|The Earl of Salisbury||1605||Marquess of Salisbury in the Peerage of Great Britain .|
|The Earl of Montgomery||1605||Held with the Earl of Pembroke in Peerage of England.|
|The Earl of Northampton||1618||Marquess of Northampton in the Peerage of the United Kingdom .|
|The Earl of Denbigh||1622?||Earl of Desmond in the Peerage of Ireland.|
|The Earl of Westmorland||1624|
|The Earl of Manchester||1626||Duke of Manchester in the Peerage of Great Britain .|
|The Earl of Berkshire||1626||Held with the Earl of Suffolk in Peerage of England.|
|The Earl of Lindsey||1626||Earl of Abingdon in Peerage of England.|
|The Earl of Winchilsea||1628||Earl of Nottingham in Peerage of England.|
|The Earl of Sandwich||1660|
|The Earl of Essex||1661|
|The Earl of Carlisle||1661|
|The Earl of Doncaster||1663||Duke of Buccleuch and Queensberry in the Peerage of Scotland .|
|The Earl of Shaftesbury||1672|
|The Earl of Nottingham||1681||Held with the Earl of Winchilsea in Peerage of England.|
|The Earl of Abingdon||1682||Held with the Earl of Lindsey in Peerage of England.|
|The Earl of Portland||1689|
|The Earl of Scarbrough||1690|
|The Earl of Albemarle||1697|
|The Earl of Coventry||1697|
|The Earl of Jersey||1697?|
|The Earl of Cholmondeley||1706||Marquess of Cholmondeley in the Peerage of the United Kingdom .|
|Title||Creation||Other Viscountcy or higher titles|
|The Viscount Hereford||1550|
|The Viscount Townshend||1682||Marquess Townshend in the Peerage of Great Britain .|
|The Viscount Weymouth||1682||Marquess of Bath in the Peerage of Great Britain .|
|Title||Creation||Other Barony or higher titles|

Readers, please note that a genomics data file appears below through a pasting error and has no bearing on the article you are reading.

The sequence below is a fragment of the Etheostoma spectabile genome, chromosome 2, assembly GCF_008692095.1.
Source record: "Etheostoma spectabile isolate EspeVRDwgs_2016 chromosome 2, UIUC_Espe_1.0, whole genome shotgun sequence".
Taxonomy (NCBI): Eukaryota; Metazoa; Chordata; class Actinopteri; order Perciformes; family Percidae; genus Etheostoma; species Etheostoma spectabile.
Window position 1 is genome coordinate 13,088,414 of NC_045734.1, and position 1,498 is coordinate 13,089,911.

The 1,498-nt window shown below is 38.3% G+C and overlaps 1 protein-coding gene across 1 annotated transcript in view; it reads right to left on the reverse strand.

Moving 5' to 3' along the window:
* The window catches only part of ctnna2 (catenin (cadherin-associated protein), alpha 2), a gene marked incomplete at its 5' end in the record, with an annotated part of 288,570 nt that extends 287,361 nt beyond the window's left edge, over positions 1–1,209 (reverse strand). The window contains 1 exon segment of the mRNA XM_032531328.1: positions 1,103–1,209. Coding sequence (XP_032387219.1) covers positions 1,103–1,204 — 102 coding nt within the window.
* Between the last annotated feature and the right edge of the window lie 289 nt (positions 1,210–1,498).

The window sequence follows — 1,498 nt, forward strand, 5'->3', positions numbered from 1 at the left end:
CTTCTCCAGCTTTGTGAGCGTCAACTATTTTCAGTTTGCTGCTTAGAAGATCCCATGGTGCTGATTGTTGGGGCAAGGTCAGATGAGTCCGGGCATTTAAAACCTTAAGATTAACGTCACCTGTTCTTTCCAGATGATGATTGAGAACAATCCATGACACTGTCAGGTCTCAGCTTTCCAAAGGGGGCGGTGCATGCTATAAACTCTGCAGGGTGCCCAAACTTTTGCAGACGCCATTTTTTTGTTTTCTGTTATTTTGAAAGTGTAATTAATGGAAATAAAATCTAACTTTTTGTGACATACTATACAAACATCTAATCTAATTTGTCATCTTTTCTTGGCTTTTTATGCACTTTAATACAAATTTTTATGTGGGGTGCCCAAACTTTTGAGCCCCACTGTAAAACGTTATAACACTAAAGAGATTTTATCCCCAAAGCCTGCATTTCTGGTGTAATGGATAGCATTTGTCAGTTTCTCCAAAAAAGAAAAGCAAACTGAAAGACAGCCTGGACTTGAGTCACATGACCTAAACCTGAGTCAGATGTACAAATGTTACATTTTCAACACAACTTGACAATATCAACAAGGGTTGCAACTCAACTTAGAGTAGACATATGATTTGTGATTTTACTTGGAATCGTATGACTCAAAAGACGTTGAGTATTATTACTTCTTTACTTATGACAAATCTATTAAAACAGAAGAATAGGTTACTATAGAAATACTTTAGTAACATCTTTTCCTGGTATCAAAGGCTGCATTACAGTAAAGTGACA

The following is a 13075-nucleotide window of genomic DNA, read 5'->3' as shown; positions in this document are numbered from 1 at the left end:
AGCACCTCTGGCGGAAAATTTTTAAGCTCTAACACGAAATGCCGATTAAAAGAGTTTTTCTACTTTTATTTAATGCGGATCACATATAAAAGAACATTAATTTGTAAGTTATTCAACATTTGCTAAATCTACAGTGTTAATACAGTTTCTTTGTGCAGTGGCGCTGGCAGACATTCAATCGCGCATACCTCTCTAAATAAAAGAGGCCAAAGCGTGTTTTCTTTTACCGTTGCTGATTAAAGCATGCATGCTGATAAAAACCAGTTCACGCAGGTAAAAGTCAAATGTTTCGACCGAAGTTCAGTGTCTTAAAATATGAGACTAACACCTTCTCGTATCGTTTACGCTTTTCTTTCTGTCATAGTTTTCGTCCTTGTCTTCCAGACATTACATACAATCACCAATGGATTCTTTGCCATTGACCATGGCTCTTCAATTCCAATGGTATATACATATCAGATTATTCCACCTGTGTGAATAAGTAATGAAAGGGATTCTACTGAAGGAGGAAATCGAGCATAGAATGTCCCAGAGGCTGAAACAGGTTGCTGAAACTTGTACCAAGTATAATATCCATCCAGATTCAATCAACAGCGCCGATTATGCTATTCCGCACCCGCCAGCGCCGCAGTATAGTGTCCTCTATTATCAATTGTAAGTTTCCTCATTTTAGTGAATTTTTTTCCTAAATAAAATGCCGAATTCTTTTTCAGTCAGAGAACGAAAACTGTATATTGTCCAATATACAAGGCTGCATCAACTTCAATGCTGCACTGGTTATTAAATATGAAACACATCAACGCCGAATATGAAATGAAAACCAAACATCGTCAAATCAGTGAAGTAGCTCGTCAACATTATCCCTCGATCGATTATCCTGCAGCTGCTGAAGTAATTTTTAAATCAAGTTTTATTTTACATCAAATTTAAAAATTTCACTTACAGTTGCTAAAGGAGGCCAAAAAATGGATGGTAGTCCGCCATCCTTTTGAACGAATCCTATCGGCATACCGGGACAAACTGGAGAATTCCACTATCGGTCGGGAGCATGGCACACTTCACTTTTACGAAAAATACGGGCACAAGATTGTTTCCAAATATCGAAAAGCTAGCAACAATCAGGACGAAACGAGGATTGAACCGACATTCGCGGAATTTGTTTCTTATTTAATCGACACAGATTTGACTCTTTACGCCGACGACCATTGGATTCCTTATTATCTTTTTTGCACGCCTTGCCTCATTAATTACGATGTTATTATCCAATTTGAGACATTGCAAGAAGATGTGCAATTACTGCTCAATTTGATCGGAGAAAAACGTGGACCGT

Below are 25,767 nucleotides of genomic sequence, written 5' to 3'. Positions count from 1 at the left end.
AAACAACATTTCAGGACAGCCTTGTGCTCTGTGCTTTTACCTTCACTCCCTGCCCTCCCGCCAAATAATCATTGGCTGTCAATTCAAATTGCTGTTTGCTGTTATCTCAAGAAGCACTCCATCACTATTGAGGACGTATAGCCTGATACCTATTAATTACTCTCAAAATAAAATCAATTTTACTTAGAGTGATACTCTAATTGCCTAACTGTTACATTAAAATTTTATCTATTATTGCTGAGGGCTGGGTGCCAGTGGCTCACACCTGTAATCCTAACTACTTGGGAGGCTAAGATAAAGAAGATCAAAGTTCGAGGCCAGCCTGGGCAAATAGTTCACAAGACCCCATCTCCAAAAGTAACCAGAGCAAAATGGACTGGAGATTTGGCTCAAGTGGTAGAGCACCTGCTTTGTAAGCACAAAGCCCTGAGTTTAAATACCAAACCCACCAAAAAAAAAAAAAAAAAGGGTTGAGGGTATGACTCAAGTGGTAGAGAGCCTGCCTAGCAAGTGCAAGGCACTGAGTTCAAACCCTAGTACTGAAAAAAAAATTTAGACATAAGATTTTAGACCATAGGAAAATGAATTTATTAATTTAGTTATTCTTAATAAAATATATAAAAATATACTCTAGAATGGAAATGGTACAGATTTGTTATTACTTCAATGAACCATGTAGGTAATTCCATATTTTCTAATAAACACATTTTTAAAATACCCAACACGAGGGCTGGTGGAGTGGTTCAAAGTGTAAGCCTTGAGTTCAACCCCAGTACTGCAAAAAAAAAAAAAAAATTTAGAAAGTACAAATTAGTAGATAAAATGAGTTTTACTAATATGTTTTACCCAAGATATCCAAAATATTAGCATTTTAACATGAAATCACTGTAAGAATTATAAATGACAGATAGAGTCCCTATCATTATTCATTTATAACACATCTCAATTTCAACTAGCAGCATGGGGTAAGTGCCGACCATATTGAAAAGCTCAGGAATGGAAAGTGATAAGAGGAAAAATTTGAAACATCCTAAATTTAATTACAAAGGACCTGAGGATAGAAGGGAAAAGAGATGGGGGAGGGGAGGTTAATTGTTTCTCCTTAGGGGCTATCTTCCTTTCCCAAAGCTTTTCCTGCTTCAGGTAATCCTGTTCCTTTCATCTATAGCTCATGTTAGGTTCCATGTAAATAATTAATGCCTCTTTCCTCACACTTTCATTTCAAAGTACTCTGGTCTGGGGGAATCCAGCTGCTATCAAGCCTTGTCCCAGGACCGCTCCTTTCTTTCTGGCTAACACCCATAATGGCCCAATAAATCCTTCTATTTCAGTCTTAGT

|The Baron de Ros||1264|
|The Baron le Despencer||1264||Viscount Falmouth in the Peerage of Great Britain .|
|The Baron Mowbray||1283||Baron Segrave and Baron Stourton in Peerage of England.|
|The Baron Hastings||1295|
|The Baron FitzWalter||1295|
|The Baron Segrave||1295||Baron Mowbray and Baron Stourton in Peerage of England.|
|The Baron Clinton||1299|
|The Baron De La Warr||1299||Earl De La Warr in the Peerage of Great Britain .|
|The Baron de Clifford||1299|
|The Baron Strange||1299|| Viscount St Davids in the Peerage of the United Kingdom.|
Held with Baron Hungerford and Baron de Moleyns in Peerage of England.
|The Baron Zouche||1308|
|The Baroness Willoughby de Eresby||1313|
|The Baron Strabolgi||1318|
|The Baroness Dacre||1321|
|The Baron Darcy de Knayth||1332|
|The Baron Cromwell||1375|
|The Baron Camoys||1383|
|The Baron Grey of Codnor||1397|
|The Baron Berkeley||1421||Lord Gueterbock for Life in the Peerage of the United Kingdom.|
|The Baron Hungerford||1426|| Viscount St Davids in the Peerage of the United Kingdom .|
Held with Baron Stange and Baron de Moleyns in Peerage of England.
|The Baron Latymer||1432|
|The Baron Dudley||1440|
|The Baron de Moleyns||1445|| Viscount St Davids in the Peerage of the United Kingdom .|
Held with Baron Stange and Baron Hungerford in Peerage of England.
|The Baron Saye and Sele||1447|
|The Baron Stourton||1448||Baron Mowbray and Baron Segrave in Peerage of England.|
|The Baroness Berners||1455|
|The Baron Herbert||1461|
|The Baron Willoughby de Broke||1491|
|The Baron Vaux of Harrowden||1523|
|The Baroness Braye||1529|
|The Baron Windsor||1529||Earl of Plymouth in the Peerage of the United Kingdom .|
|The Baron Burgh||1529|
|The Baron Wharton||1544|
|The Baron Howard of Effingham||1554||Earl of Effingham in the Peerage of the United Kingdom .|
|The Baron St John of Bletso||1559|
|The Baroness Howard de Walden||1597|
|The Baron Petre||1603|
|The Baron Clifton||1608||Earl of Darnley in the Peerage of Ireland .|
|The Baron Dormer||1615|